DeRosa v Fremont Compensation (BPD) (48 CWCR 38):
On October 14, 2013, a secondary treating physician, requested authorization for spinal surgery for the applicant. Defendant issued a utilization review denial on October 23.
The matter proceeded to expedited hearing. After next-decided hearing the applicant contended that the UR denial was untimely. The WCJ ruled that the treatment request did not comply with AD rule 9785 and defendant’s UR denial was timely and timely communicated. Therefore, the WCJ did not order defendant to authorize the requested treatment.
Applicant filed a petition for reconsideration.
The WCJ recommended that reconsideration be denied as the WCJ concluded UR denial was timely. The WCJ observed that the UR denial had issued on October 23, after defendant’s receipt of the RFA on October 17, is within the timeframe and dated by LC § 4610, five working days from receipt of the treatment requests. The WCJ found the RFA inadequate. Further, the WCJ wrote that the UR reviewer had made two unsuccessful attempts to reach the physician by telephone. These never got through during the period the written UR denial had been addressed applicants attorney with copies sent to the secondary treating physician, defense counsel and applicant.
The WCAB concluded that a secondary treating physician’s surgical treatment request can be valid. The panel reasoned that either a primary or secondary physician may make a request for authorization of treatment. It noted that LC § 4610.5 authorizes either the treating physician or the physician designated by the treating physician to render opinions on all medical issues necessary to determine eligibility for compensation. From the applicable statutes and regulations, the panel concludes either a primary or secondary physician is authorized to make an RFA.
Concerning the timeliness of the communication of UR decision to the requesting physician, the panel cited both Dubon and Bodham. It stated there are three crucial requirements for UR decision to be timely. (1) a UR decision must have complied with all time requirements, including time limitations within the UR decision must be communicated; (2) a timely made UR decision is rendered on timely but not been timely communicated; (3) when a UR decision is untimely and thus invalid, the WCAB may determine, based on substantial evidence, the necessity of medical treatment at issue.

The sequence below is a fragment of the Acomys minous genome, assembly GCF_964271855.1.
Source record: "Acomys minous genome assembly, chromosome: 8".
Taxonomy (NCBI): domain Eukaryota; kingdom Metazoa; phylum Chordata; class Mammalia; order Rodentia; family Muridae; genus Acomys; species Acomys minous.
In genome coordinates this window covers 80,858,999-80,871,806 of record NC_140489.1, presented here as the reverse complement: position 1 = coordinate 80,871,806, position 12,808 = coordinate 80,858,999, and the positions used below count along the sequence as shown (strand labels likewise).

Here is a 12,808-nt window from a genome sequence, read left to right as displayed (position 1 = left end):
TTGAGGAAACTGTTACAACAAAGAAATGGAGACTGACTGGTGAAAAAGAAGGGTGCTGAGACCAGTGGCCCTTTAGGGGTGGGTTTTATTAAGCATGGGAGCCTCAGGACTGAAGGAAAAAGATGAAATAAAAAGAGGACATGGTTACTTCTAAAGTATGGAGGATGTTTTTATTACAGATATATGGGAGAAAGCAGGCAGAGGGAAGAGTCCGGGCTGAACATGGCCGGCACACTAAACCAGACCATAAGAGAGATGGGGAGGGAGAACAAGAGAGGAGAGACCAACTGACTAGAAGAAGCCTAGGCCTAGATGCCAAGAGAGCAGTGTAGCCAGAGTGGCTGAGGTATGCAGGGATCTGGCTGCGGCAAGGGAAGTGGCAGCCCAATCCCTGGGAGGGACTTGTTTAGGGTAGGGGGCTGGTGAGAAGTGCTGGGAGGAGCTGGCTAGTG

A UR decision is due within five working days from receipt of all information necessary for a determination of medical necessity, but not later than 14 days from the date the physician sought treatment. However the panel continued, Labor Code § 4610 (g) (3), imposes additional requirements;(1) that the UR decision must be communicated to the treating physician within 24 hours by telephone, fax, or email, and (2) written notice of the decision must be sent to the treating physician, the injured employee, and, if represented, the injured employee’s attorney, within two business days after it is issued.
The panel emphasized that even when a UR decision has been made within a shorter time frame, the Labor Code requires that the communication time period of UR decision start from the date on which the UR decision is actually made.
In this instance, the defendant has the affirmative burden of proving that the communication was timely and that both the 24-hour and two business-day requirements were met. The panel observed that, according to the UR denial, the UR physician placed calls to the treating physician on October 21, 2013 and October 23, 2013. The receptionist transferred the call to the voicemail of one “Jessica” and that the callback information was provided along with the reason for the call. Nevertheless, the panel reasons, defendant was not shown when the denial was communicated or whether it was timely communicated. Further, the denial were viewed as having been communicated on October 21, written notice should have been sent by October 22.
The WCAB remanded the matter to the trial level to determine whether the UR was timely.